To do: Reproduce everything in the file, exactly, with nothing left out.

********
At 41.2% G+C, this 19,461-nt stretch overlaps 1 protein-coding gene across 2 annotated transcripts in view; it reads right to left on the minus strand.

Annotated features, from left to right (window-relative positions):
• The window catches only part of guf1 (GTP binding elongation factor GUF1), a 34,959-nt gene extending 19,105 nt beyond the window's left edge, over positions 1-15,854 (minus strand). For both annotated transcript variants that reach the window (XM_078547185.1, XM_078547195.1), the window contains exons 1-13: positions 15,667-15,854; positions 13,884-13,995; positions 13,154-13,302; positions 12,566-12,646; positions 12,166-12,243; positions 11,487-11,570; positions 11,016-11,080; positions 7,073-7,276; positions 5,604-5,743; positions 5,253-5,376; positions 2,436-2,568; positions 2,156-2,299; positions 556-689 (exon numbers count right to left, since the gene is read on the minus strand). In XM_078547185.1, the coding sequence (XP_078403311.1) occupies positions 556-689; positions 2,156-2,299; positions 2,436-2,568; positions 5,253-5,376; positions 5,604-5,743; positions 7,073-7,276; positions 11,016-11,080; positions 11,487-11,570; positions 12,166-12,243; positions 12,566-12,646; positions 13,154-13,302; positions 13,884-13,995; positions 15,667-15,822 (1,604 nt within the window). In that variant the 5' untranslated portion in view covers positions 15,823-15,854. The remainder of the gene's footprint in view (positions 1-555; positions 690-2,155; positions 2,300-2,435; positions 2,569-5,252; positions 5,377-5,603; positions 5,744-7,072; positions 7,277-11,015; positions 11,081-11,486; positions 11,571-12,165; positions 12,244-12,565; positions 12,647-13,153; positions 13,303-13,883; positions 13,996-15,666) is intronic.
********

At 41.2% G+C, this 19,461-nt stretch overlaps 1 protein-coding gene across 2 annotated transcripts in view; it reads right to left on the minus strand.

Annotated features, from left to right (window-relative positions):
• The window catches only part of guf1 (GTP binding elongation factor GUF1), a 34,959-nt gene extending 19,105 nt beyond the window's left edge, over positions 1-15,854 (minus strand). For both annotated transcript variants that reach the window (XM_078547185.1, XM_078547195.1), the window contains exons 1-13: positions 15,667-15,854; positions 13,884-13,995; positions 13,154-13,302; positions 12,566-12,646; positions 12,166-12,243; positions 11,487-11,570; positions 11,016-11,080; positions 7,073-7,276; positions 5,604-5,743; positions 5,253-5,376; positions 2,436-2,568; positions 2,156-2,299; positions 556-689 (exon numbers count right to left, since the gene is read on the minus strand). In XM_078547185.1, the coding sequence (XP_078403311.1) occupies positions 556-689; positions 2,156-2,299; positions 2,436-2,568; positions 5,253-5,376; positions 5,604-5,743; positions 7,073-7,276; positions 11,016-11,080; positions 11,487-11,570; positions 12,166-12,243; positions 12,566-12,646; positions 13,154-13,302; positions 13,884-13,995; positions 15,667-15,822 (1,604 nt within the window). In that variant the 5' untranslated portion in view covers positions 15,823-15,854. The remainder of the gene's footprint in view (positions 1-555; positions 690-2,155; positions 2,300-2,435; positions 2,569-5,252; positions 5,377-5,603; positions 5,744-7,072; positions 7,277-11,015; positions 11,081-11,486; positions 11,571-12,165; positions 12,244-12,565; positions 12,647-13,153; positions 13,303-13,883; positions 13,996-15,666) is intronic.